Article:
For a very low price tag, $6,000, this software will enable police to do crime-mapping, tracking and facilitate anonymous tips from residents.  This sounds like something we could easily do in Pottstown.  The $6,000 price tag is a blip on our $3 million police budget. 

Anonymous tip reporting will get citizens more involved with law enforcement which is something that has been discussed here.  Citizens can get on their computer or phone, from the safety of their home, and report crimes or suspicious activity to the police.  It is completely anonymous.

The software pinpoints crimes on a map by location, type of crime and the time the crime was committed.  In Scranton’s case the data will go back as far as 2003!  What an awesome tool for such a rock-bottom price!  This technology will give police the opportunity to analyze trends and find creative ways to combat crime.

Scranton had a crime index in 2009 of 306.7, which is slightly below the US average of 319.2.  Pottstown had a crime index in 2009 of 454.7.  Scranton falls into the low category.  350 – 699 is considered moderate which is where Pottstown scores.  A score of 700 – 999 is considered high. 

The point of my comparison is that even with a lower crime rate; Scranton is being proactive and spending a few thousand dollars to reduce crime in their city with the use of technology.  It would seem this is something Pottstown should seriously consider.  I bet Scranton PD would give us a demo :)

Statistical information is from City-data.com

Chester’s $500 Million Dollar “Renaissance On The River”

PPL Park during the inaugural match between Ph...

Image via Wikipedia

It all began when PECO Energy closed its inefficient Delaware County Power Plant along the banks of the Delaware River in Chester.  The 400,000 square foot structure and the surrounding site needed some serious clean up.  After all, for most of the last century the 100 acre site was home to a huge coal to steam to electric power plant!  PECO sold 63 acres to Preferred Real Estate Investments (PREI).  They gave the City of Chester seven acres and PECO operates some small peak generating units and a substation on 20 acres.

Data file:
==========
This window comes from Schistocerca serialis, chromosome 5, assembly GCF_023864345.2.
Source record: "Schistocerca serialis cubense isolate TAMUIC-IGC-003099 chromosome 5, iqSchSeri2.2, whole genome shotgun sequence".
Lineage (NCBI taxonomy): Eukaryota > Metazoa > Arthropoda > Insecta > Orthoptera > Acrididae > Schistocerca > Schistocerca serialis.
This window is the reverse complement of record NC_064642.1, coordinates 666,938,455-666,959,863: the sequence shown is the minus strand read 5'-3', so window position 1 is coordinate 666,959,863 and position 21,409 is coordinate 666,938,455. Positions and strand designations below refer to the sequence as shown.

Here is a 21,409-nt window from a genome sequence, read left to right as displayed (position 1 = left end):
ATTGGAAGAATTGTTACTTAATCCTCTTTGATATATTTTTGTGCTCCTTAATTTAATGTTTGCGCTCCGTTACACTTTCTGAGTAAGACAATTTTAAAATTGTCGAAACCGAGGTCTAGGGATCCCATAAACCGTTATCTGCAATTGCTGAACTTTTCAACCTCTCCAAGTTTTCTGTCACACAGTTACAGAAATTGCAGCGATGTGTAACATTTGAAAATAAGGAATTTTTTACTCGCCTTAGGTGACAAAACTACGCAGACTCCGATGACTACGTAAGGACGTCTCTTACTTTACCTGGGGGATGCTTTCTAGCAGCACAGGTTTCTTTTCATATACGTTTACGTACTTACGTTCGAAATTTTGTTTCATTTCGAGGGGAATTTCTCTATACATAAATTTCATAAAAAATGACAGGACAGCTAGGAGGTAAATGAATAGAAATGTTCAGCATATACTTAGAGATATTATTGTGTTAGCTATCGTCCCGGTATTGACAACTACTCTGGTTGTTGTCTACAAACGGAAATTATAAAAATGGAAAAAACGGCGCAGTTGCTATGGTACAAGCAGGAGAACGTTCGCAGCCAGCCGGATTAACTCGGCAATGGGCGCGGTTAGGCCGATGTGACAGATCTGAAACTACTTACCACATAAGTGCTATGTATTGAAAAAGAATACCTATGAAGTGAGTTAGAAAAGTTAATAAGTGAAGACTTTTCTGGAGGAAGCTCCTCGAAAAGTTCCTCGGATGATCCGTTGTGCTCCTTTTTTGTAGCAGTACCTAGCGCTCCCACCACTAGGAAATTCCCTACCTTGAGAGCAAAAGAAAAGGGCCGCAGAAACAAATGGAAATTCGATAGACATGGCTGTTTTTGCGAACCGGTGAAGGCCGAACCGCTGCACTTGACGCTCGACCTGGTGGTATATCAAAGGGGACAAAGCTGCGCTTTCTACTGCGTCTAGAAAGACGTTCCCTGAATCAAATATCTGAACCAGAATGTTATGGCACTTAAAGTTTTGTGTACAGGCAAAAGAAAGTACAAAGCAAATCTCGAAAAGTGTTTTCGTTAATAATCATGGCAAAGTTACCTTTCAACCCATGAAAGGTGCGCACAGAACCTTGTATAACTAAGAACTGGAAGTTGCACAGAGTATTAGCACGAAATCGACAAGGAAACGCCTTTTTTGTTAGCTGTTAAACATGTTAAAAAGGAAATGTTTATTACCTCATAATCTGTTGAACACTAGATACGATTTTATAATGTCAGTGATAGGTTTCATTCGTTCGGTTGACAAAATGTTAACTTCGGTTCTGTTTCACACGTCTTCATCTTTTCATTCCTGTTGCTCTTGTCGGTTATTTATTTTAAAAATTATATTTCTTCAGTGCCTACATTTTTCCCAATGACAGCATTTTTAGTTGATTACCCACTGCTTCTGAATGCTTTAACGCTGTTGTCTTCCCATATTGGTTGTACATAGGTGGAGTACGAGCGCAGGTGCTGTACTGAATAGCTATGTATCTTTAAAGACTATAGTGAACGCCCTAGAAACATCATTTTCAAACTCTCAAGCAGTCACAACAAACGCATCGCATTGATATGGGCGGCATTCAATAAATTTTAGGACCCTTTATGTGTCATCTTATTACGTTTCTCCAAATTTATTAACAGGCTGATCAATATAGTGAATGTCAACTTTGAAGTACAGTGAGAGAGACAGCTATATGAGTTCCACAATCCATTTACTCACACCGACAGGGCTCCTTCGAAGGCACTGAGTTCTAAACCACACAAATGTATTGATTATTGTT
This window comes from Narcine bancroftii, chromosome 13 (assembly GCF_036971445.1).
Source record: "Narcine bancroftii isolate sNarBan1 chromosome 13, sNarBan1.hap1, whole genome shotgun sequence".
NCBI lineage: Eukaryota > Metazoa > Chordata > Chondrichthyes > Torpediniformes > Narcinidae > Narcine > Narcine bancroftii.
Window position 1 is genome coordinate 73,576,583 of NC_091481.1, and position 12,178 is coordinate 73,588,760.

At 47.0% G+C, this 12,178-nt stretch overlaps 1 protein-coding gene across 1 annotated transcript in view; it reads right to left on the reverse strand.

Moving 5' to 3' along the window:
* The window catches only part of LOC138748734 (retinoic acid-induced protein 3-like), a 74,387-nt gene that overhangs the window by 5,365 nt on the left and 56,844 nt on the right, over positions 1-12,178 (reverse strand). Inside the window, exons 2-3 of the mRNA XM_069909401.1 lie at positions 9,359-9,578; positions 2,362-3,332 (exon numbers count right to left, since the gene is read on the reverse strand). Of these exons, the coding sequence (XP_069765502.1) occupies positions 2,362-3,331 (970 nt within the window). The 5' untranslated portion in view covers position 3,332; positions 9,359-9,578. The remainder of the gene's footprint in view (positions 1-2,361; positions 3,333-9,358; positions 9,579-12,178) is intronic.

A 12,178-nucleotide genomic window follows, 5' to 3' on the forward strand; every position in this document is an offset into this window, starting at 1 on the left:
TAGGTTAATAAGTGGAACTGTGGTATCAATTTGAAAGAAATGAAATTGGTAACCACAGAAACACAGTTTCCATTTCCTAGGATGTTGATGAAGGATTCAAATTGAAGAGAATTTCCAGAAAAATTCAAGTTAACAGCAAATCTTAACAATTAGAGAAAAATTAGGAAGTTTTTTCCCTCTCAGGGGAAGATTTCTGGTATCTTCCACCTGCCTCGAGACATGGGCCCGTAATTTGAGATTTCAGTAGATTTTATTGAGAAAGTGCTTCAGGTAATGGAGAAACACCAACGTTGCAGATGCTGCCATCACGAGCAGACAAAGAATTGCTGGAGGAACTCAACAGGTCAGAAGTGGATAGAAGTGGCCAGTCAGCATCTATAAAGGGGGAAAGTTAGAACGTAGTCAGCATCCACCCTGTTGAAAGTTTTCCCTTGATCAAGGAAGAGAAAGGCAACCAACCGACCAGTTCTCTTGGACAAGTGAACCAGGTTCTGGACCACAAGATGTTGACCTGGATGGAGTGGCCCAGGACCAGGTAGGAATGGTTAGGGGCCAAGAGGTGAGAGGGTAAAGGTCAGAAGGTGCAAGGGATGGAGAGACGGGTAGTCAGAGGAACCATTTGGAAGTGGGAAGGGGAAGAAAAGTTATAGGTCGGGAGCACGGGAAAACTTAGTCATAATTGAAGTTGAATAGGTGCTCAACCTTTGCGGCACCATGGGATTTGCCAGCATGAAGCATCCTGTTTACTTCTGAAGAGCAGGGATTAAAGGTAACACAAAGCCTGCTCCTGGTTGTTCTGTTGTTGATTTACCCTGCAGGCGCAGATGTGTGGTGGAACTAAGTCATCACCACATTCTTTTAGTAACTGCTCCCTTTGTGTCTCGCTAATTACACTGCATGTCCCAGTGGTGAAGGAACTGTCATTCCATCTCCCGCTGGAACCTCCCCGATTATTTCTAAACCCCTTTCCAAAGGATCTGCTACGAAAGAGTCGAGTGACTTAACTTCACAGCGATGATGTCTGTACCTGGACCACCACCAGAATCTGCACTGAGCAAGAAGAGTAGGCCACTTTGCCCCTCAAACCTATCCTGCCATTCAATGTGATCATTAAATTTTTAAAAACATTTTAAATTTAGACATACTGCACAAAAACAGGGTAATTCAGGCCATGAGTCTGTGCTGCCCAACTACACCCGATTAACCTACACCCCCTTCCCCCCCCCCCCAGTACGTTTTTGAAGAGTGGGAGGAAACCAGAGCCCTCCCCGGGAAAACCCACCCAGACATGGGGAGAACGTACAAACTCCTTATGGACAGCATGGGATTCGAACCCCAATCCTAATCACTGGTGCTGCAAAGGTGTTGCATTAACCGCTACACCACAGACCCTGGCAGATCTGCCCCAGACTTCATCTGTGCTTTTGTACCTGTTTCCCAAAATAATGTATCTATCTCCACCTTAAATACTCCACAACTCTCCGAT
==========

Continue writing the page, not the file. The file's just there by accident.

PECO and PREI spent 1½ years and $10 million dollars on environmental clean up and demolition so that this structure could be turned into a mixed-use Class A office and retail space.  The Wharf at Rivertown is also located in a Keystone Opportunity Zone (KOZ) which gives amazing tax incentives to companies who open a business within its borders. (Pottstown has a KOZ off College Drive).  This project is an example of adaptive reuse.  From 10,000 tons of scrap metal to 20,000 tons of bricks (and everything in between) were recycled in this project.

This $60 million dollar project has 1.4 million square feet of space, two marinas, restaurants and a river walk.  Tenants include Wells Fargo, Synergy, AdminServer, Achristavest and the Power Home Remodeling Group

Also included within the larger Rivertown complex is the $120 million dollar, 18,500-seat, PPL Park.  PPL Park is the home of the Philadelphia Union, a Major League Soccer team, and was financed in part by a $25 million dollar economic revitalization package given by the state of Pennsylvania.  Chester also received another $7 million dollars from the state to be used towards a two-phase project in the Rivertown complex which includes 186 townhouses, 25 apartments, 335,000 square feet of office space, a 200,000 square-foot convention center, 20,000 square feet of retail space and a parking structure for 1,350 cars.  The second half of the project will include 200 apartments, 100,000 square feet of office space and 22,000 square feet of retail space.

The Pennsylvania State Corrections Institution Chester and the 100,000 square-foot Harrah’s Casino and Racetrack are also located within Rivertown.  Originally, this land was part of the Sun Shipbuilding Complex that at one time employed 40,000 people!

The Wharf at Rivertown has added 1,200 jobs to Chester.  It is expected to eventually add 2,500 jobs.  Other projects such as PPL Park, the prison and Harrah’s significantly add to that total.  PPL Park, which opened June 27, 2010, is seen as “the spark” that will ignite a full-scale renaissance of Pennsylvania’s first city, Chester.

Another benefit of this project is that a half mile of riverfront was opened back up to the community after nearly 100 years.

Sounds better than senior rental apartments, now doesn’t it!

Hat tip to Jeff Leflar for suggesting I write about this.